OIL & GAS: Drilling permits in the Permian Basin hit an all-time high, pointing to a likely surge in production due to soaring oil and gas prices and demand driven by Russia’s war in Ukraine. (Houston Chronicle, Bloomberg)

CLIMATE:
• Louisiana’s attorney general says he will appeal a ruling that allowed the Biden administration to resume using its interim social cost metric for greenhouse gas estimates. (E&E News)
• New studies find that climate change intensified the 2020 Atlantic hurricane season, and will make the current season worse as well. (Grist, Associated Press)

ELECTRIC VEHICLES:
San Antonio approves $562,500 in incentives for DeLorean Motor Co. to build its planned headquarters, though its manufacturing facilities will be located elsewhere. (Houston Chronicle, San Antonio Report)
• A Florida startup places reservations on 50 Tesla electric trucks to use at ports in Tampa and Jacksonville. (Commercial Courier Journal)

COAL:
• Appalachian Power asks Virginia regulators again to let it share wastewater upgrades costs with West Virginia to keep two coal-fired plants operating past 2028. (West Virginia Public Broadcasting)
• An environmental law firm alleges the Tennessee Valley Authority is not being transparent as it decides whether to replace a coal-fired plant with natural gas. (WTVF)

COAL ASH: A lawsuit from workers who say they were sickened by cleaning up a Tennessee coal ash spill depends on two different rulings regarding whether a contractor is immune from lawsuits and whether coal ash qualifies for cases under a particular state law. (Knoxville News-Sentinel)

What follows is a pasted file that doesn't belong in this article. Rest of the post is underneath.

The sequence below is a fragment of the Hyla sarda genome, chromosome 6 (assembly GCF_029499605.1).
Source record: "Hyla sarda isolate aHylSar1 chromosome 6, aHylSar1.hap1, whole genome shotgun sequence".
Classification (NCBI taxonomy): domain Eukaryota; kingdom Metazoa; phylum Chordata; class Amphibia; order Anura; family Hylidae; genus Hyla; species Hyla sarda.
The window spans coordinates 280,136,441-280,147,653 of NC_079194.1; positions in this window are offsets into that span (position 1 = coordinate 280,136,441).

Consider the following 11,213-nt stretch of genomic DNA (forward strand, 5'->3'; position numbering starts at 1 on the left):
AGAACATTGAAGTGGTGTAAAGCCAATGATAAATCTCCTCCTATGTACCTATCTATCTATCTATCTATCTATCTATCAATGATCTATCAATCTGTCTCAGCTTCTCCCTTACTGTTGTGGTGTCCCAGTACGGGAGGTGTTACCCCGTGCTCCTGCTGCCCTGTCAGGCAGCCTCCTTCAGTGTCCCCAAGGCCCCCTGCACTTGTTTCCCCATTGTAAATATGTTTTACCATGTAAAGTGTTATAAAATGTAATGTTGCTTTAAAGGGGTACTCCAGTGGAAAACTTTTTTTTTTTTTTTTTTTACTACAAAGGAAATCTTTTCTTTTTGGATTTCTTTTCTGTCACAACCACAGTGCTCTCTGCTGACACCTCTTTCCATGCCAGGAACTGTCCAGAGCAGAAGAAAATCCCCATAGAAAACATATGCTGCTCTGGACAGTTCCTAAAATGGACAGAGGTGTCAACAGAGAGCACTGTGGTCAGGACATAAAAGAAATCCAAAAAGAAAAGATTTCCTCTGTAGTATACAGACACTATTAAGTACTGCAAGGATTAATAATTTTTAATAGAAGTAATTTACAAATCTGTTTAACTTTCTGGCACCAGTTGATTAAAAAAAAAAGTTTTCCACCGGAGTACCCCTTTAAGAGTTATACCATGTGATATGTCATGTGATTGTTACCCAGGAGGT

SOLAR:
• North Carolina trailed Florida, Virginia and Georgia in new solar capacity in 2021, adding only 770 MW in a drop from recent years. (Charlotte Business Journal, subscription)
• A South Carolina county board considers incentives for a solar project, having previously rejected two other proposals. (Horry News)
• A Dallas startup partners with a redevelopment firm to build a 15 MW solar system to power 16 “all bills paid” apartment communities in Texas. (Dallas Innovates)

UTILITIES: Dozens of Atmos Energy customers in Texas flood 911 with complaints about smelling natural gas after the company put too much mercaptan in the mix. (KTVT)

GRID: Duke Energy officials meet with western North Carolina residents to discuss a solar facility and community microgrid project. (Asheville Citizen-Times)

STORAGE: A Texas company and industry experts call for investment in battery storage technology to enable wind and solar power to play a bigger role in providing power. (WFAA)

COMMENTARY:
• Historically Black colleges and universities can offer training to diversify the workforce building the clean energy economy, writes U.S. Energy Secretary Jennifer Granholm. (Charleston Post and Courier)
• Cryptocurrency miners increasingly moving to Texas and promising to bring grid stability may actually drive up electricity costs unless they plan appropriately, writes an energy columnist. (Houston Chronicle)
• Georgia residents should keep pushing Georgia Power to move coal ash from unlined ponds exposed to groundwater, writes the owner of a Southeast newspaper chain. (Georgia Recorder) 

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Mason Adams

Mason has worked as a journalist since 2001, covering Appalachian communities and the issues that affect them. He compiles the Southeast Energy News digest. Mason previously worked as a wildlife biologist before moving into journalism by freelancing at Coast Weekly in Monterey, California, before taking an internship in 2001 at High Country News. He wrote for the Enterprise Mountaineer in western North Carolina and the Roanoke Times in western Virginia before going freelance in 2012. His work has appeared in Southerly, Daily Yonder, Mother Jones, Huffington Post, WVPB’s Inside Appalachia and elsewhere. Mason was born and raised in Clifton Forge, Virginia, and now lives with his family and a small herd of goats in Floyd County, Virginia.